South Asians are up to 6 times more likely to have type 2 diabetes than the general population. Experts suggest this may explain why Covid-19 disproportionately affects this ethnic group.

India: home to almost a fifth of the world’s population, a rapidly growing economy, and with around 70 million sufferers, is dubbed ‘the world’s capital of diabetes’. And with cases rising, India’s unlikely to be losing its title in the foreseeable future.

However, diabetes is not just India’s nemesis, but poses a challenge for the entirety of South Asia and those of South Asian origin. So why are South Asians more susceptible to type 2 diabetes?  The short answer is a genetic predisposition, heightened by lifestyle choices and plagued by racial health inequalities.

The long answer requires us to examine the science behind our body’s response to sugar and the alarming way this response can be disturbed from a young age.

Diabetes mellitus, ‘diabetes’, is characterised by abnormally high blood glucose (sugar). Interestingly, the word ‘mellitus’, meaning sweetened with honey, in Latin, does not refer to the blood, but describes the taste of sugary urine that is produced in uncontrolled diabetes – a quirk used by 17th century physicians who would taste their patient’s urine to diagnose the condition.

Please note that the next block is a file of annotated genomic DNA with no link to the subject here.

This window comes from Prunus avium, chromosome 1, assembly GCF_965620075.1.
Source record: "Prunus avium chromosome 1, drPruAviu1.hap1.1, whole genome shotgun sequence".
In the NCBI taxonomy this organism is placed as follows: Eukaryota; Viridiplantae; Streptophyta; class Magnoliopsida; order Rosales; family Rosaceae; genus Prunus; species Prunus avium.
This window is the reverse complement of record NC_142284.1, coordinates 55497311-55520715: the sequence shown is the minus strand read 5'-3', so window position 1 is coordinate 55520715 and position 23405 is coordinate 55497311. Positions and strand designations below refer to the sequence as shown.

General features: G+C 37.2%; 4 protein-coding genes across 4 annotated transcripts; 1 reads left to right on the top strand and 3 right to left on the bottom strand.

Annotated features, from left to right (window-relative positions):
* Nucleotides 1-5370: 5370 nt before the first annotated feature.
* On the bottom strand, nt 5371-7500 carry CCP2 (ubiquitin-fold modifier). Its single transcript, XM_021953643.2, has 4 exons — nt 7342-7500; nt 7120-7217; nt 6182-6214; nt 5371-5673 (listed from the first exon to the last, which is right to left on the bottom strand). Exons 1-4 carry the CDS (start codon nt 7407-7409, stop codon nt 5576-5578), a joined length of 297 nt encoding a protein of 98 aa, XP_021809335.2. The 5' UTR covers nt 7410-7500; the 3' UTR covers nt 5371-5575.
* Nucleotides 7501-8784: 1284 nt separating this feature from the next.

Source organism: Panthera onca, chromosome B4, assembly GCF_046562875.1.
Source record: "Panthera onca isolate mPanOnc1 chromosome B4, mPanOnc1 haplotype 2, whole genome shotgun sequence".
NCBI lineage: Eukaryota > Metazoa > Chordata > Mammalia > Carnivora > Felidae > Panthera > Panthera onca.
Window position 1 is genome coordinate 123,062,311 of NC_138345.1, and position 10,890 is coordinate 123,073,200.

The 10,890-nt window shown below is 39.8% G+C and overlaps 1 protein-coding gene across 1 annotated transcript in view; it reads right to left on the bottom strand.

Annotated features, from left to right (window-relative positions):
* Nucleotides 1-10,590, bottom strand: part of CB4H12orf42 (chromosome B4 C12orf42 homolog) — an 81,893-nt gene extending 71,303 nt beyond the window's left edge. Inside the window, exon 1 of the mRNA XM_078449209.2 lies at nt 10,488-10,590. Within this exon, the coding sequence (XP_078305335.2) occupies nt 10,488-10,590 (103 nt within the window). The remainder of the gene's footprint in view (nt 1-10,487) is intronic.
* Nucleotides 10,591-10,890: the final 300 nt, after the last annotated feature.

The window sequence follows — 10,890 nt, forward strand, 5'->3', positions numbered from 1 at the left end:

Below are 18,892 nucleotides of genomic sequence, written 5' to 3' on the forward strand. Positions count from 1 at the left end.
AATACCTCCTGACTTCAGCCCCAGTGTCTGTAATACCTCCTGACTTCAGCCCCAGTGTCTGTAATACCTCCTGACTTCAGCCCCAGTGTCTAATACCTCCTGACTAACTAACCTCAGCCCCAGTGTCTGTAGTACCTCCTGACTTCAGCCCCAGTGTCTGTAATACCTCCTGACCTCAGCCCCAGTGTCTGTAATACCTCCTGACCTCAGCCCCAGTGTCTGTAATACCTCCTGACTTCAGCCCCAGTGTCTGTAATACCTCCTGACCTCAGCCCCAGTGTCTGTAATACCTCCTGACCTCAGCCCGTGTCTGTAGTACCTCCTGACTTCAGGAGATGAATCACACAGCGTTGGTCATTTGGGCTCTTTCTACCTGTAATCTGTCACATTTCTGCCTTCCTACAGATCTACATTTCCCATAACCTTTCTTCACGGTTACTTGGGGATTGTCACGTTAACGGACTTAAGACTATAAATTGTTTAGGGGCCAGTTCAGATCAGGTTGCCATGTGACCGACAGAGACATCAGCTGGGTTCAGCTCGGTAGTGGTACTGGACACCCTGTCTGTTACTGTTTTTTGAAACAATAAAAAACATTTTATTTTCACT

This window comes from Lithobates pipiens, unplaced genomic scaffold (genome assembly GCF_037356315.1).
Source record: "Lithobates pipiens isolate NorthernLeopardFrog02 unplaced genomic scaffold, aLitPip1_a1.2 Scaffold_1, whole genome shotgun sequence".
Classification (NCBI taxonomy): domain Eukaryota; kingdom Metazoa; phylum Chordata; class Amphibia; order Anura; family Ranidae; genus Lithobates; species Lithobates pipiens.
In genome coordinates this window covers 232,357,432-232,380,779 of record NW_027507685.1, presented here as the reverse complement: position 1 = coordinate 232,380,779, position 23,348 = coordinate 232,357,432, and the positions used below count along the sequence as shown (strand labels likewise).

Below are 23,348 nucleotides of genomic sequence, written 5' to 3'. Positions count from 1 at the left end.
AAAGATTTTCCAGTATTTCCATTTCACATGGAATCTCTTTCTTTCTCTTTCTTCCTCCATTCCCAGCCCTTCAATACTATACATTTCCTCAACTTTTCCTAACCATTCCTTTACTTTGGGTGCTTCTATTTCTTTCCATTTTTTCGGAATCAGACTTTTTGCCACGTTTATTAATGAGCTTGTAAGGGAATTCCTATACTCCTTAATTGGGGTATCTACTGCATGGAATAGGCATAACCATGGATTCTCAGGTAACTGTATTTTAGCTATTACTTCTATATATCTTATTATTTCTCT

Fortunately for us, the invention of urine dipsticks means diabetes diagnosis no longer requires our tongues. In fact, most diagnoses are now made with a simple blood test.  

In a healthy individual, blood glucose is generally kept low by the hormone insulin. Insulin is released by the pancreas when our blood glucose is too high, for example, after we’ve eaten.  It allows glucose to be taken up by the body’s cells and therefore not only provides our cells with a fuel source, but in doing so, reduces the glucose in the blood.

Think of this relationship as a parent (insulin) giving their child (the cell) a command. As the child grows into a teenager, they start to ignore what you tell them, which may result in you shouting at them before finally surrendering.

In type 2 diabetes, this is exactly what occurs; the body’s cells become insulin resistant i.e. they don’t respond to insulin and don’t absorb glucose, so the pancreas begins to secrete more insulin with the intention that strengthening the signal might reinstate the response.

Eventually, insulin production by the exhausted pancreas declines, to result in a significantly raised blood glucose concentration. Excess glucose internally damages our nerves, blood vessels and immune system. However, even the visible symptoms of diabetes are often overlooked. These symptoms include: increased thirst and appetite, more frequent urination, unexplained weight loss and tiredness.

The origin of insulin resistance is multifactorial, although it has been strongly correlated with the amount of abdominal fat. Research that compares the DNA of South Asians with Caucasians finds that South Asians may be more susceptible to develop insulin resistance because they harbour gene variants which promote fat accumulation and hinder the efficacy of insulin signalling.